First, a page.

Municipal Government

The NFL Brings Workplace Bullying Back Into to the National Spotlight

December 16, 2013
By Mike Schlicht and Tom Witt, State Coordinators,

The image of a target of workplace bullying is not usually a 300+ pound lineman for the Miami Dolphins but is instead your average tradesman, nurse, service worker, or other professional. Yet this shows how prevalent the problem of workplace bullying is. Jonathan Martin a NFL lineman was fortunate in some ways that he could afford to walk away from his job; ninety-nine percent of us cannot.

Workplace Bullying is defined as: repeated, health-harming mistreatment in the form of verbal abuse, threats, intimidation, humiliation, and work sabotage that undermines business and services.

Targets of workplace bullying are not whiners but employees who are bullied because they bring positive attributes to their employer and work environment. They are employees who are productive, talented, educated and team players. Workplace Bullies are threatened by these traits so they make the workplace environment abusive and toxic in hope that the person they are targeting will leave. When this doesn't happen, the stakes rise and more egregious and aggressive tactics are used to impair the employee’s effectiveness that typically assure the employee will develop health issues as a result.

Workplace Bullying is four times more prevalent than sexual harassment and employees have no recourse in state or federal law but to quit their jobs. In today’s weak employment market, quitting one’s job is not a viable solution for most people.

Employees will stay as long as they can in an abusive work environment incurring mental and physical health ailments in order to provide for themselves and their families.  Targets of workplace bullying may even take their own lives or strike out in acts of workplace violence.  Some of the health issues resulting from workplace bullying include: depression, anxiety, strokes, heart attacks and symptoms consistent with post-traumatic stress disorder.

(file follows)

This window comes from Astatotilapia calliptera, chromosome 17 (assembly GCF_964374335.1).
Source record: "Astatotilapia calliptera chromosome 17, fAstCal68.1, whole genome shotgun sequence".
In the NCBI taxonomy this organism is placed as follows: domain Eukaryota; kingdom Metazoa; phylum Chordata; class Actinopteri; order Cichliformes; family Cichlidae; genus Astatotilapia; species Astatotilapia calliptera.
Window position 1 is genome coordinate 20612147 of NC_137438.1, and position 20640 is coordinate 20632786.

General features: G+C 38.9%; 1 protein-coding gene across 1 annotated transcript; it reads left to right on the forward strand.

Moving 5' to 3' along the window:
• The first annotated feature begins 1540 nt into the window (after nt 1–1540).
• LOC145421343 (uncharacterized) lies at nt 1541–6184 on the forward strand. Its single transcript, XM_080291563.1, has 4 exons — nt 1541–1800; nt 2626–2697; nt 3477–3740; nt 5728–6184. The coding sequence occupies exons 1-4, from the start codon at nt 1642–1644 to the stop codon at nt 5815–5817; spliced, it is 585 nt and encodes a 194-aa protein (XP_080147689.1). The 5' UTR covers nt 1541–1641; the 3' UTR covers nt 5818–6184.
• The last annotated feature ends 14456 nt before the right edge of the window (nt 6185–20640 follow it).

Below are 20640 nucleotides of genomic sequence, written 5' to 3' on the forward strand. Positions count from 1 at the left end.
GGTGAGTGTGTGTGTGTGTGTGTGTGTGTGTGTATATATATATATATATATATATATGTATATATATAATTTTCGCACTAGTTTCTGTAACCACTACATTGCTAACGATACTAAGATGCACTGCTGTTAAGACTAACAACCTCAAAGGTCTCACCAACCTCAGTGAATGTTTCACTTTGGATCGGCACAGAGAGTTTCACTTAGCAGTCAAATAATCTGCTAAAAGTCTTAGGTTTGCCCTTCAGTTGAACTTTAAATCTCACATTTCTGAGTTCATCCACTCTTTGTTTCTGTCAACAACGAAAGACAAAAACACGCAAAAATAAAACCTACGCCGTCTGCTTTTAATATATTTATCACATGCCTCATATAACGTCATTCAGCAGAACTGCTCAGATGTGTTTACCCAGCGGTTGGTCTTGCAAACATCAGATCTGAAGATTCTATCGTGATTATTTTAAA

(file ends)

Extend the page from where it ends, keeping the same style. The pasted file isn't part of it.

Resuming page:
Employers also incur costs from workplace bullying. Studies continually show that workplace bullying reduces productivity, incurs higher sick leave and health insurance costs, turnover and talent flight. Sadly, most employers do not fully comprehend these costs, and even if they wanted to reprimand, transfer or fire a bully for these specific actions, they can possibly face a wrongful termination suit.

Employees often seek out the services of Human Resources believing that this department will help, only to find that in most cases HR does nothing or makes the situation worse. A recent survey found that thirty-one percent of Human Resources personnel are also bullied in the workplace. If HR professionals can't help themselves, it is an indicator and indictment that nothing can be done about workplace bullying under current law.

In New York State we have a proposed remedy to address workplace bullies and employers who harbor a culture such as we are seeing in the NFL that allows them to flourish.  This remedy is called the Healthy Workplace Bill (S3863/A4965). This bill addresses abusive work environments that result from “status-blind” harassment. The legislation has 82 Assemblymembers and 19 Senators and numerous unions and professional organizations supporting it.  The time to pass this bill has arrived.

December 15, 2013

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